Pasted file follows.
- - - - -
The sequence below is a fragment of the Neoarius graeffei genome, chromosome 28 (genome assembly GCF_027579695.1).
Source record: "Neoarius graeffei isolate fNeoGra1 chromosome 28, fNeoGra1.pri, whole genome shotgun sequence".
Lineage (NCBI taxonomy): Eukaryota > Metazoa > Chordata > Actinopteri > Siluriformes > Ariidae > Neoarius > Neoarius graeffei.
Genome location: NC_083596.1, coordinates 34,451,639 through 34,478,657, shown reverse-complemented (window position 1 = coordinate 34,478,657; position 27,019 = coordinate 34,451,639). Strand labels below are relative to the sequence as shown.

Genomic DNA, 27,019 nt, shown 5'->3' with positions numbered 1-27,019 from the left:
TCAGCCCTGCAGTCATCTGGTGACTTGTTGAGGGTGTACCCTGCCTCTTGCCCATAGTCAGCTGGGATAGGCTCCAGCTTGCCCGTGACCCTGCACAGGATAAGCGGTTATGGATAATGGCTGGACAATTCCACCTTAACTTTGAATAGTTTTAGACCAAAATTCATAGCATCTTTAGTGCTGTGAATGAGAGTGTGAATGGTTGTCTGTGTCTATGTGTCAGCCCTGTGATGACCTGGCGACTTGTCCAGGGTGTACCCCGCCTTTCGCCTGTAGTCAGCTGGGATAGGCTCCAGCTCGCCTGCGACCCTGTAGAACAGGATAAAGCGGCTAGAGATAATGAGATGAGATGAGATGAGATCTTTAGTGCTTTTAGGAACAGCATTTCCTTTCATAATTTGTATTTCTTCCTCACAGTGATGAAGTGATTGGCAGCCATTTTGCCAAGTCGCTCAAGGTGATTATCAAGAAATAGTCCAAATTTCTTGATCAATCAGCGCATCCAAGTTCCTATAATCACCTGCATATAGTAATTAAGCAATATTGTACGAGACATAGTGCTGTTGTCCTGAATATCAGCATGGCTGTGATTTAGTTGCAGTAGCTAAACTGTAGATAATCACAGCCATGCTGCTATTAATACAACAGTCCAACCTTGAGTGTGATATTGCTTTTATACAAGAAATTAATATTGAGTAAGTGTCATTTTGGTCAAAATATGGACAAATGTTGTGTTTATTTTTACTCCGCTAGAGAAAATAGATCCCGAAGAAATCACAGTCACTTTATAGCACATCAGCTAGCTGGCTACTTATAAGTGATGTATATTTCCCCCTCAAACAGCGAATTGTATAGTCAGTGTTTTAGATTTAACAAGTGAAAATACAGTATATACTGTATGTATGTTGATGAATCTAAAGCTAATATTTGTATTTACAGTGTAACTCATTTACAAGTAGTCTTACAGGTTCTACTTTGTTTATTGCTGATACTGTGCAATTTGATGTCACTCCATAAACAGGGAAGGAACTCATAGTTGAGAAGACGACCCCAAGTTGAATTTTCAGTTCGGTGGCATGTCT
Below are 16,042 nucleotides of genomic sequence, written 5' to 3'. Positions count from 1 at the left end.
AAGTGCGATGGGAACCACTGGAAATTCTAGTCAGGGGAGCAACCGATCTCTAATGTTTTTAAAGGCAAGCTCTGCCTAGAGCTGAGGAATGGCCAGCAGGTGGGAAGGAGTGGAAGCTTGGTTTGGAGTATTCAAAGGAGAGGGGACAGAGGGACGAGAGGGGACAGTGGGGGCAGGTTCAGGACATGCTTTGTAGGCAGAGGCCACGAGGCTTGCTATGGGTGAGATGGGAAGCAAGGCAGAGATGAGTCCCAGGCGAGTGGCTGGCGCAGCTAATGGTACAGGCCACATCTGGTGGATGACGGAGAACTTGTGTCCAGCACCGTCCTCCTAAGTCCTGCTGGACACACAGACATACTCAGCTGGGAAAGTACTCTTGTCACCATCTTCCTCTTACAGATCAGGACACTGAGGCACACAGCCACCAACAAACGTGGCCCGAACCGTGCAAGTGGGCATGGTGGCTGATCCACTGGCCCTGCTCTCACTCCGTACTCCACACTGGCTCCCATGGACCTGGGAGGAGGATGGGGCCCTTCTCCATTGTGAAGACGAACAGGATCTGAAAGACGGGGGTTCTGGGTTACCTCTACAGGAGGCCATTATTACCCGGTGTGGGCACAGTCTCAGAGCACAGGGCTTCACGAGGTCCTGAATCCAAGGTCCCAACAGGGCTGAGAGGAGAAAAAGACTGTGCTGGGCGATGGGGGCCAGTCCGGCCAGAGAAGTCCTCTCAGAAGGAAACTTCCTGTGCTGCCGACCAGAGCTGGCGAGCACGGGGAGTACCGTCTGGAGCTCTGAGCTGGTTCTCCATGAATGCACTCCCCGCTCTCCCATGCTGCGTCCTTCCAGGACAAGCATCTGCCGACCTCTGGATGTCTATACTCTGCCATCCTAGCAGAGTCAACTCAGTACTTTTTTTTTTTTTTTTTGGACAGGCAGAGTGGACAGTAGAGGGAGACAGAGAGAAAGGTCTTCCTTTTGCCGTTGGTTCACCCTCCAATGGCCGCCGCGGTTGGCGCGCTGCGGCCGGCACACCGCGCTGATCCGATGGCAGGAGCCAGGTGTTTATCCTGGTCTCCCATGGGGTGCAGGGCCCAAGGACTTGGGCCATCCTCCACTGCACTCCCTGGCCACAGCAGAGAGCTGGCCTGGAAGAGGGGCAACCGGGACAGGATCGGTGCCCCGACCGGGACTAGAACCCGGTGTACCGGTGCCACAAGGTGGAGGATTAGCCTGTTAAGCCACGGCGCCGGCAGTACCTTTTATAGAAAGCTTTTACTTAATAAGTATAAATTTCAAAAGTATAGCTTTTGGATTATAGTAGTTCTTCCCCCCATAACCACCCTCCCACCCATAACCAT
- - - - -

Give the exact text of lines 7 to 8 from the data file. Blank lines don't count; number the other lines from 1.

Below are 16,042 nucleotides of genomic sequence, written 5' to 3'. Positions count from 1 at the left end.
AAGTGCGATGGGAACCACTGGAAATTCTAGTCAGGGGAGCAACCGATCTCTAATGTTTTTAAAGGCAAGCTCTGCCTAGAGCTGAGGAATGGCCAGCAGGTGGGAAGGAGTGGAAGCTTGGTTTGGAGTATTCAAAGGAGAGGGGACAGAGGGACGAGAGGGGACAGTGGGGGCAGGTTCAGGACATGCTTTGTAGGCAGAGGCCACGAGGCTTGCTATGGGTGAGATGGGAAGCAAGGCAGAGATGAGTCCCAGGCGAGTGGCTGGCGCAGCTAATGGTACAGGCCACATCTGGTGGATGACGGAGAACTTGTGTCCAGCACCGTCCTCCTAAGTCCTGCTGGACACACAGACATACTCAGCTGGGAAAGTACTCTTGTCACCATCTTCCTCTTACAGATCAGGACACTGAGGCACACAGCCACCAACAAACGTGGCCCGAACCGTGCAAGTGGGCATGGTGGCTGATCCACTGGCCCTGCTCTCACTCCGTACTCCACACTGGCTCCCATGGACCTGGGAGGAGGATGGGGCCCTTCTCCATTGTGAAGACGAACAGGATCTGAAAGACGGGGGTTCTGGGTTACCTCTACAGGAGGCCATTATTACCCGGTGTGGGCACAGTCTCAGAGCACAGGGCTTCACGAGGTCCTGAATCCAAGGTCCCAACAGGGCTGAGAGGAGAAAAAGACTGTGCTGGGCGATGGGGGCCAGTCCGGCCAGAGAAGTCCTCTCAGAAGGAAACTTCCTGTGCTGCCGACCAGAGCTGGCGAGCACGGGGAGTACCGTCTGGAGCTCTGAGCTGGTTCTCCATGAATGCACTCCCCGCTCTCCCATGCTGCGTCCTTCCAGGACAAGCATCTGCCGACCTCTGGATGTCTATACTCTGCCATCCTAGCAGAGTCAACTCAGTACTTTTTTTTTTTTTTTTTGGACAGGCAGAGTGGACAGTAGAGGGAGACAGAGAGAAAGGTCTTCCTTTTGCCGTTGGTTCACCCTCCAATGGCCGCCGCGGTTGGCGCGCTGCGGCCGGCACACCGCGCTGATCCGATGGCAGGAGCCAGGTGTTTATCCTGGTCTCCCATGGGGTGCAGGGCCCAAGGACTTGGGCCATCCTCCACTGCACTCCCTGGCCACAGCAGAGAGCTGGCCTGGAAGAGGGGCAACCGGGACAGGATCGGTGCCCCGACCGGGACTAGAACCCGGTGTACCGGTGCCACAAGGTGGAGGATTAGCCTGTTAAGCCACGGCGCCGGCAGTACCTTTTATAGAAAGCTTTTACTTAATAAGTATAAATTTCAAAAGTATAGCTTTTGGATTATAGTAGTTCTTCCCCCCATAACCACCCTCCCACCCATAACCAT